A history of greenspace and parks A history of greenspace and parks
by David Thorpe,
illustrations by Hunt Emerson

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Reform parks

The first 30 years of the 20th century saw a new trend in urban park design - the Reform Park.

Now parks were intended to be "a substitute for the street" - steering people away from drinking, gambling and crime.

"What better training in citizenship as well as opportunity of health, can be offered any of us, than in sharing in the upkeep of our parks and gardens?" said Sir Patrick Geddes, a visionary Scottish proponent of community gardens for growing vegetables and maintaining well-being.

In America, Chicago's Pulaski Park, New York's Steward Park and San Francisco's Funston Park were created to organise activities for the masses.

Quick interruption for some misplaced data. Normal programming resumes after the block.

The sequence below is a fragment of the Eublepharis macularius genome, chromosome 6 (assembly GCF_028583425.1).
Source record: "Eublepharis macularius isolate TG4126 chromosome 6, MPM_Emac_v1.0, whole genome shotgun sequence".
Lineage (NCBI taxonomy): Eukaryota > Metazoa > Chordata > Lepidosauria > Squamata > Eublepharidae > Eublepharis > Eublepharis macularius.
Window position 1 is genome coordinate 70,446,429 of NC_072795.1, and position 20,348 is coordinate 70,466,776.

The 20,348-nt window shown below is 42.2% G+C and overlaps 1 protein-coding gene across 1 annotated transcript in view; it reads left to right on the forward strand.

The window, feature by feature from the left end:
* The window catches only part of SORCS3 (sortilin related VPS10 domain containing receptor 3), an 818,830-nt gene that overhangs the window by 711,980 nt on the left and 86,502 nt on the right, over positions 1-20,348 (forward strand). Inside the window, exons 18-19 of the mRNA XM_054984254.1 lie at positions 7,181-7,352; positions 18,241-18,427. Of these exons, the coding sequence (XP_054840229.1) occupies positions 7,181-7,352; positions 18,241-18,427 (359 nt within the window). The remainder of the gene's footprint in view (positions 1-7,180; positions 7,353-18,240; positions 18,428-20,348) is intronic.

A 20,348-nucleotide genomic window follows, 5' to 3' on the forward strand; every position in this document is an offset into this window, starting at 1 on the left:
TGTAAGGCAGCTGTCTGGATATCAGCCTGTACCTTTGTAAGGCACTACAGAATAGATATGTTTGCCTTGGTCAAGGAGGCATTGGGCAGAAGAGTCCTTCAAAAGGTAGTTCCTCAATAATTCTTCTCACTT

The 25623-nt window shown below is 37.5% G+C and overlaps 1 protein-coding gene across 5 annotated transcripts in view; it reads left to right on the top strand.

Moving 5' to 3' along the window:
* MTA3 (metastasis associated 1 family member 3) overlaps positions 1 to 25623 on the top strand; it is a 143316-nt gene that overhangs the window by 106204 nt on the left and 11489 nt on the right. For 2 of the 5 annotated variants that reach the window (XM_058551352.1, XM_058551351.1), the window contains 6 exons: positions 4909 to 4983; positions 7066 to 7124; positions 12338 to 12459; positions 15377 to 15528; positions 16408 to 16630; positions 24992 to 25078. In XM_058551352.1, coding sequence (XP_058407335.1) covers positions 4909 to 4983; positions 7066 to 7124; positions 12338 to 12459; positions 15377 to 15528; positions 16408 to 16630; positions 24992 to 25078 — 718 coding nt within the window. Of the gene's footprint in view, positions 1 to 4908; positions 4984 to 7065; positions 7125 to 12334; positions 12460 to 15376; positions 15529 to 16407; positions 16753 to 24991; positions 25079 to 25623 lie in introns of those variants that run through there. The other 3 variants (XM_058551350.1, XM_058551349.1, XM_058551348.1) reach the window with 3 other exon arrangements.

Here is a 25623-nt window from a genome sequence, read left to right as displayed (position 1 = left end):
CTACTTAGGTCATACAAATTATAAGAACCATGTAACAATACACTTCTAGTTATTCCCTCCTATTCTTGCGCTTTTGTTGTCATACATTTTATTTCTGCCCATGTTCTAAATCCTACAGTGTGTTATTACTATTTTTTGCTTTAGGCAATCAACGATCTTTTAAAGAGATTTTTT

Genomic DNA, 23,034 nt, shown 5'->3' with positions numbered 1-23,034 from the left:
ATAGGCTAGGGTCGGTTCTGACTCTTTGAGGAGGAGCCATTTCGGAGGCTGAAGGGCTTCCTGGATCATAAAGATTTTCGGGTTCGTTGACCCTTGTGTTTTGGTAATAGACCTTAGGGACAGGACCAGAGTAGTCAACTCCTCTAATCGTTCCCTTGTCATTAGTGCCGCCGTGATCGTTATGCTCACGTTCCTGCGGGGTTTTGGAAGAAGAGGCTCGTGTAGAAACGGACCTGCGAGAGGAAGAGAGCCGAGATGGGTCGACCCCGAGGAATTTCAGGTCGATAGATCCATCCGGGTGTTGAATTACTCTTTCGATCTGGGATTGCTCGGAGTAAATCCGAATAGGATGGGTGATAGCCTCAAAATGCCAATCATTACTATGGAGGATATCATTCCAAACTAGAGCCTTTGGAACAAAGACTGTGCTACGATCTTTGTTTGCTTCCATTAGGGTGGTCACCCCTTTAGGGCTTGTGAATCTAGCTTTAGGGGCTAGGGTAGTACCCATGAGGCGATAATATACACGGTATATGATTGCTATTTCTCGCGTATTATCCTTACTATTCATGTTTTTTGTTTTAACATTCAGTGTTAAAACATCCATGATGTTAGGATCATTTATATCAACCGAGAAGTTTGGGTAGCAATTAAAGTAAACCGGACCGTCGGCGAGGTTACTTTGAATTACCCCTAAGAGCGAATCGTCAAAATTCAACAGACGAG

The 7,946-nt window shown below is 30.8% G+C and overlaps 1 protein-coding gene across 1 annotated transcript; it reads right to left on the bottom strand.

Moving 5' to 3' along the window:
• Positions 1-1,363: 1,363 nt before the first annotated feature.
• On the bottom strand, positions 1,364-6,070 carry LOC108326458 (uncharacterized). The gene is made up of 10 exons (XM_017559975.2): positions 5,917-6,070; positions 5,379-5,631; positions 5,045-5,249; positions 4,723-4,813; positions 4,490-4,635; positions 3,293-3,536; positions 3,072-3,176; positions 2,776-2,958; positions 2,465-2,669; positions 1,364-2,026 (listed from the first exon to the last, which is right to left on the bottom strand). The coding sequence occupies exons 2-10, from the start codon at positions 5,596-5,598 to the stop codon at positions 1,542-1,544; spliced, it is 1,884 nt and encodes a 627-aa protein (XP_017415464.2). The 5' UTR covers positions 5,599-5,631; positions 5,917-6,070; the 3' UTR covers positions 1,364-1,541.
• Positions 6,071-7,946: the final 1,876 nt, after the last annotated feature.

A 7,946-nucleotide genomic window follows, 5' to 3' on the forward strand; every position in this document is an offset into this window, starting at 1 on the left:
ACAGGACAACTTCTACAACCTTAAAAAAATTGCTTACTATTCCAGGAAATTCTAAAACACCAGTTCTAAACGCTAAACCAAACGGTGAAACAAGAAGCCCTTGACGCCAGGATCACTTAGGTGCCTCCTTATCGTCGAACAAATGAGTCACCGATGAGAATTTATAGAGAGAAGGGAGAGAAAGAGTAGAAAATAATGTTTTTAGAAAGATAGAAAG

"Leisure time" - often a euphemism for unemployment - should not permit the devil to find work for idle hands, and so gyms, athletics stadiums, swimming, showers and dancing were now to be included in park designs - often without the need for greenery.

"Neighbourhood" parks in working-class areas satisfied the 'five minutes away' rule.

Vegetable plots were provided on New York's West side in the 1900s. Even libraries, dental clinics and craft workshops were situated in parks.

Schools sponsored farm programmes which led to the Victory Gardens programme for World War I. Demonstration gardens showed adults how to grow vegetables; such were the skills that had been lost so quickly.

Metropolitan Parks

Boston pioneered the idea of the Metropolitan Park System, which linked parks across the town with avenues and boulevards and connecting parkways. This idea has been copied in much successful modern town planning.

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1970s reform park in the UK

Above: St Luke's Recreation Ground Chelsea, London.

Below: Gardening in the street, 1900s, NYC.

Gardening in the street, 1900s, NYC

Below: Cycling in Battersea park 1900.
Cycling in Battersea park 1900

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